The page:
No Excuses: Routine, High-Volume Exercise in Men Not Associated With Increased Mortality

Artery calcification in high-volume exercisers may not represent the same disease course as calcification in sedentary people.

No Excuses: Routine, High-Volume Exercise in Men Not Associated With Increased Mortality

A high level of physical activity equivalent to running more than four miles per day at a pace of 10 minutes per mile is associated with slightly higher levels of coronary artery calcium (CAC) in men, according to the results of a new study. But even in the presence of clinically significant calcium, such high levels of activity are not associated with an increased risk of all-cause or cardiovascular mortality.

After a decade of follow-up, men who engaged in high-volume physical activity—defined as 3,000 MET-minutes per week or roughly 5 to 6 hours of weekly endurance exercise—had an 11% higher risk of having CAC levels of 100 Agatston units (AU) or greater compared with individuals who were less active. For those with CAC scores above that threshold, though, high-volume exercise was not associated with an increased risk of death compared with those who didn’t exercise as much.     

“If you’re an athlete and have calcification, does that mean you’re at greater risk than if you were a sedentary person with calcification?” asked senior investigator Benjamin Levine, MD (UT Southwestern Medical Center, Dallas, TX), in an interview with TCTMD. “The answer to that is clearly no.”

The results, from an analysis of 21,758 men in the Cooper Center Longitudinal Study (CCLS) published online January 30, 2019, ahead of print in JAMA Cardiology, are reassuring for highly active individuals, said Levine.

“As someone who now takes care of lots of masters athletes who come to me after having a coronary artery calcium scan asking what they do now, I tell them, ‘Look, you clearly have some atherosclerosis and we need to address your risk factors as best as possible, but it’s not the running that’s the problem. In fact, your running, and your exercise, is going to be protective for you,’” said Levine. “I don’t tell patients they need to stop marathon running.”

Aaron Baggish, MD (Massachusetts General Hospital, Boston), who was not involved in the study, said the potential harms of long-distance endurance exercise, particularly with respect to coronary calcification, have been a hot topic for several years now, but the new research should alleviate such concerns.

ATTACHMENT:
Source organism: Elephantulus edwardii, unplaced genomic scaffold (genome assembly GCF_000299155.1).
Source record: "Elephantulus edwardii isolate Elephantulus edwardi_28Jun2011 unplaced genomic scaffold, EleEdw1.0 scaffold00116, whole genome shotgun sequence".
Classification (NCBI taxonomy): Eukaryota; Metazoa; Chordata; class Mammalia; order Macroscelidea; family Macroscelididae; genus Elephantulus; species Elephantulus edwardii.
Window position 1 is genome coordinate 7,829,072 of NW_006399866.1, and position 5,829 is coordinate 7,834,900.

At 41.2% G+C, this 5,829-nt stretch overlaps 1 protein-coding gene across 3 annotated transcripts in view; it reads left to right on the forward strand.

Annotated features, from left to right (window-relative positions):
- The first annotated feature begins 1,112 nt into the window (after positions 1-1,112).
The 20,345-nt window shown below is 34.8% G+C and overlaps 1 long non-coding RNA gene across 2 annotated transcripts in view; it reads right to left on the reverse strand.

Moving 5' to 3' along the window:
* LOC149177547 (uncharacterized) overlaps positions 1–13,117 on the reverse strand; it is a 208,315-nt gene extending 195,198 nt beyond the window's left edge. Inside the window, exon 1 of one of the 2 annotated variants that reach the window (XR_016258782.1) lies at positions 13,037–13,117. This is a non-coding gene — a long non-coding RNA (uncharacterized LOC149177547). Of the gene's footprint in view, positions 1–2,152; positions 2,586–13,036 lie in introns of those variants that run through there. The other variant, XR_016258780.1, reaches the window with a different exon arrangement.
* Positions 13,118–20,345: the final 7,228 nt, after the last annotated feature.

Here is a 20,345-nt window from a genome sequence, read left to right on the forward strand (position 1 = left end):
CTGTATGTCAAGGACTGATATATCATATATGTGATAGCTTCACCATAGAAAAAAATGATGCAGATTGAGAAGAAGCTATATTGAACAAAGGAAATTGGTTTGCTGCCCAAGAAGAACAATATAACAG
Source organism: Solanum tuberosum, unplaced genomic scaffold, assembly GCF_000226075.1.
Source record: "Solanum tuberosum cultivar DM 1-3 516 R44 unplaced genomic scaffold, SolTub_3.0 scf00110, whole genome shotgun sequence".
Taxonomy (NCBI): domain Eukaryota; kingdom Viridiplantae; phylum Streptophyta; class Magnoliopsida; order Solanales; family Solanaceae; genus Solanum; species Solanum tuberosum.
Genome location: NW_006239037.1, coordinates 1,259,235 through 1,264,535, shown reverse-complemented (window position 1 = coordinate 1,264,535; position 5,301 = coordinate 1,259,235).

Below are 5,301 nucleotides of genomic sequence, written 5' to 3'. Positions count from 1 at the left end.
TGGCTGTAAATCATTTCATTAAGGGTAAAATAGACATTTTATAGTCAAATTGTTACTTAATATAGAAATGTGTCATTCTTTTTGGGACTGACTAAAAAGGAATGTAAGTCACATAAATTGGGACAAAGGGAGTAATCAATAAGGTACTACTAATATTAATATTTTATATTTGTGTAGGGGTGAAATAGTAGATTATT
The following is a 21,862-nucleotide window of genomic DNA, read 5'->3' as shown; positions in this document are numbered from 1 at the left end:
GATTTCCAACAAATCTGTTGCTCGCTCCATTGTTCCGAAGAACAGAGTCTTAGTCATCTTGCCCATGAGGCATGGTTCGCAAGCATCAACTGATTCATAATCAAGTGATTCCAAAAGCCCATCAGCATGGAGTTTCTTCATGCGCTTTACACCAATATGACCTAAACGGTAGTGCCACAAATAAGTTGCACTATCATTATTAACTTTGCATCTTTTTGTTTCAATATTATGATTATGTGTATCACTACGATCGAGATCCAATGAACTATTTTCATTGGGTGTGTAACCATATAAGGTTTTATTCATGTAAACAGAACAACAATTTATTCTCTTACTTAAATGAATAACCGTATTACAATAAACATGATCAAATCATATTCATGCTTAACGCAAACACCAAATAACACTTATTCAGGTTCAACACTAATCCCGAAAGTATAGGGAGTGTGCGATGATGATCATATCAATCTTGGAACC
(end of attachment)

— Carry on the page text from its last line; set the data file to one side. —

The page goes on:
“The coronary calcium story in the general population is pretty clear-cut,” he told TCTMD. “The higher your calcium, the higher the risk of something bad happening to you. But, at the same time, it’s also a classic example of trying to apply a principle learned in one population to a very different population. Those of us who take care of athletes have seen coronary calcium many, many times in people who are otherwise healthy and have had a long athletic lifestyle. We know that these people tend to live longer and have less cardiac events independent of the calcium.”

Exercise is Protective, Not Harmful

Concerns about the risks of high-volume/high-intensity physical activity, such as long-distance running, cycling, or triathlons, among other sports, emerged several years back when German researchers studied 108 healthy male marathon runners in the Heinz Nixdorf Recall study. In the initial analysis, the athletes had similar distributions of CAC when compared with age-matched controls, but when the runners were matched with healthy controls with the same burden of CVD risk factors, the marathon runners had a higher degree of calcification.

To TCTMD, Levine said it’s difficult to know from retrospective analyses whether individuals began running to overcome decades of unhealthy lifestyles, thus making it difficult to determine whether the marathon running was the cause of the increased calcification. Since the German publication, however, a number of published papers have suggested similar findings, including a 2017 study showing that the plaque in male masters athletes is highly calcified.